Friday, November 21, 2008

Bring Readers Back By Sending Them Away

There's a good post today on Publishing 2.0, on the virtues of link journalism:
Link Journalism Drives Page Views and Engagement
"Link journalism," in a nutshell, is publishing content that consists almost entirely of links to other content. Usually this sort of thing attracts two types of criticism: that it's a lazy substitute for actual content generation, and that it's a suicidal surrender of visitors to a competitor's site. I can attest to many meetings I've attended in which one idea or another was shot down for the sole reason that it would send visitors away from the site, rather than keeping them around. Let's call this the flypaper model of site design: it seeks to trap visitors on the site, whether they want to be there or not.

The article above notes how wrong-headed this was: it talks about a page on a Tennessee Volunteers fan site that gets twice as many page views as any other page, despite the fact that it consists entirely of links to stories on other sites. Partly this is due to the fact that the page in question focuses on a breaking-news topic of great interest to the site's readers, but to explain it away as an exceptional case would miss a valuable point:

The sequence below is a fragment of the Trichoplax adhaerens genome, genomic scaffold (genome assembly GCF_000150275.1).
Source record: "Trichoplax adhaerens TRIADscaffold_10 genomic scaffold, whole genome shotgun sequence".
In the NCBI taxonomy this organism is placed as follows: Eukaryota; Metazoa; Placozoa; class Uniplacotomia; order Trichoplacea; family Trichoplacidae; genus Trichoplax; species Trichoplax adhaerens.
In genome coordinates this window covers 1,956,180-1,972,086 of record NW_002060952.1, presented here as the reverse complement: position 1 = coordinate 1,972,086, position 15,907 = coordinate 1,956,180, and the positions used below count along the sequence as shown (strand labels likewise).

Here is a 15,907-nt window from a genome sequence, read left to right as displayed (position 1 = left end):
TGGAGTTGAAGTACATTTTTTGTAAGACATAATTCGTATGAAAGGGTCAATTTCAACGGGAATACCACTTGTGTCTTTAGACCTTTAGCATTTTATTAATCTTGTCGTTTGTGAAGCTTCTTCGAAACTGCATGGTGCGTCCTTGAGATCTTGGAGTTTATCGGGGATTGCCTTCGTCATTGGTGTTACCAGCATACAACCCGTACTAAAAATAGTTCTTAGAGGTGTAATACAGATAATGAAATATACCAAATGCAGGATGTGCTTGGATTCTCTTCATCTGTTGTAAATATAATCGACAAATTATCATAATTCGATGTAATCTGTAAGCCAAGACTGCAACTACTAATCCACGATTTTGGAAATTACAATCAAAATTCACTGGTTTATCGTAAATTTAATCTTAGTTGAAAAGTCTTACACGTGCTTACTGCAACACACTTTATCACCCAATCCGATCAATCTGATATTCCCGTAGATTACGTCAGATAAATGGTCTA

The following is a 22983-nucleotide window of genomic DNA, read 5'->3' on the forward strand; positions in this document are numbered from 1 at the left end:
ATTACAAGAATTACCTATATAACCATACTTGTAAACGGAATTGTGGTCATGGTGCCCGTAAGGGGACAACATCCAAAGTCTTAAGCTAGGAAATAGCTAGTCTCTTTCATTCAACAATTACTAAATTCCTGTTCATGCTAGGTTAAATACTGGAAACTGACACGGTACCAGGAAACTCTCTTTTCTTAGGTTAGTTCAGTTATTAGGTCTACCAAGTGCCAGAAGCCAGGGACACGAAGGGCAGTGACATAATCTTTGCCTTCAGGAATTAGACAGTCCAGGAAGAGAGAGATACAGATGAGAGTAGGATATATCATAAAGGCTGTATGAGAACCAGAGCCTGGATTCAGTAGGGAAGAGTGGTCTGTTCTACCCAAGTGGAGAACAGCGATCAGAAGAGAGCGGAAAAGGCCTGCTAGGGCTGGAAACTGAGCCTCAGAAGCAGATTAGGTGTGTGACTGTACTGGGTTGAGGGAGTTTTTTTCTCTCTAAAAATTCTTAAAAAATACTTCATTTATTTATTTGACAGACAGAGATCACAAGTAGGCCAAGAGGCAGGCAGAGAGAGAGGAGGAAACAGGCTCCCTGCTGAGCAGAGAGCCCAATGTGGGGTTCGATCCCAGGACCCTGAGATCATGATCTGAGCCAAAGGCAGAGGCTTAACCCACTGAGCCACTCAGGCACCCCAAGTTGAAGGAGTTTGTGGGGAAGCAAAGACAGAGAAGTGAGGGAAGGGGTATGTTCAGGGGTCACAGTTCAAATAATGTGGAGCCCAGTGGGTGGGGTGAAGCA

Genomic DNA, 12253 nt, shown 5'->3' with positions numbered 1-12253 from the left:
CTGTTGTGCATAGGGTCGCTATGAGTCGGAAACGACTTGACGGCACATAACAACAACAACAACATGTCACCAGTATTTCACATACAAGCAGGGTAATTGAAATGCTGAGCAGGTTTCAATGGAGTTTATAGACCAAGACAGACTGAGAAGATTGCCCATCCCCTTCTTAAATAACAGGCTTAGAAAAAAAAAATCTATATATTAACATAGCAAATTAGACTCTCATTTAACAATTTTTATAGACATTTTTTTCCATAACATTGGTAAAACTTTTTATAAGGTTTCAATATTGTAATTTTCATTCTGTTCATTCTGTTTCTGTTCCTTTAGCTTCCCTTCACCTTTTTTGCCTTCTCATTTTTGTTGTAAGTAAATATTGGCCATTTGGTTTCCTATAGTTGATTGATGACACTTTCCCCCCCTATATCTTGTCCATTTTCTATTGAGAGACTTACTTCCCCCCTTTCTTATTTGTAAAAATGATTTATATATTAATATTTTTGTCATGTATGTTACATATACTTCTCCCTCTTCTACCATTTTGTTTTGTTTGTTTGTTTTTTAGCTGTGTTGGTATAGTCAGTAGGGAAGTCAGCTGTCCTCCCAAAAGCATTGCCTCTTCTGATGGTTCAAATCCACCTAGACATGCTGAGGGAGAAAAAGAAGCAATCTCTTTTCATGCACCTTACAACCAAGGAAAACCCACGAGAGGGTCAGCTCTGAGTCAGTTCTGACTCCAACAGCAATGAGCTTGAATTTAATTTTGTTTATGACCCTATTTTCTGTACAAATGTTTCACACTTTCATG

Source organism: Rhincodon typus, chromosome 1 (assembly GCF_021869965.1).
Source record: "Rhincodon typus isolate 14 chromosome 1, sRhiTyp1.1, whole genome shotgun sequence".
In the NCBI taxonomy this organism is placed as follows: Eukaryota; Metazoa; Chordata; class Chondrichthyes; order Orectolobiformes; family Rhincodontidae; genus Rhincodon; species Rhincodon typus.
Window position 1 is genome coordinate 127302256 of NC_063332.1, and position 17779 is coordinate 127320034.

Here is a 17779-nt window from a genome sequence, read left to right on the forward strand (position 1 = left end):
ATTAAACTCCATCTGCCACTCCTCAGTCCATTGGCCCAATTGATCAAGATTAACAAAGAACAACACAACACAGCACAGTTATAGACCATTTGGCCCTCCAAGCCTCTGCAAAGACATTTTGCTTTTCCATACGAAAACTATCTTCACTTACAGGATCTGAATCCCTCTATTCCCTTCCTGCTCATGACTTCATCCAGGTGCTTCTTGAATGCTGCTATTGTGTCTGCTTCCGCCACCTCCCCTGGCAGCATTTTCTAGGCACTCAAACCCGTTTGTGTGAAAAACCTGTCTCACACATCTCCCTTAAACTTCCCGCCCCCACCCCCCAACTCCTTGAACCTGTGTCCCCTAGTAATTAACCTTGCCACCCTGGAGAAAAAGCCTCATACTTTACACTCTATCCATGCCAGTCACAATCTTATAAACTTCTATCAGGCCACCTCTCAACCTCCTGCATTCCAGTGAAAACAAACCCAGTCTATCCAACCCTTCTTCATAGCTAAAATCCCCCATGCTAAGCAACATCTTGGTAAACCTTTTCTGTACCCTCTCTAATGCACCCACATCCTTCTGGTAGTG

Aggregating links to content on other sites solves a problem for your readers.

We work in an attention economy. There is far too much information out there for anyone to assimilate on their own. For people who are interested in following news in general or even developments within a specific topic, this creates anxiety: maybe something important or interesting is happening RIGHT NOW and they won't hear about it. That's a problem, and the site that solves that problem will immediately go into their list of favorite web destinations. We can call this the banquet model of site design, since it presents visitors with a tasty spread of content that tempts them to return the next time they feel hungry for information.

In short, there are two ways to send visitors away, one good and one bad. You can send them away in a fashion that leaves a lasting negative impression of your site, or you can send them away feeling that your site is a good thing that gave them what they wanted. If you're in the latter category, the visitors who leave your site via external links will probably come back in time. Solve a big or pressing problem, and they'll come back repeatedly (and maybe even bring their friends).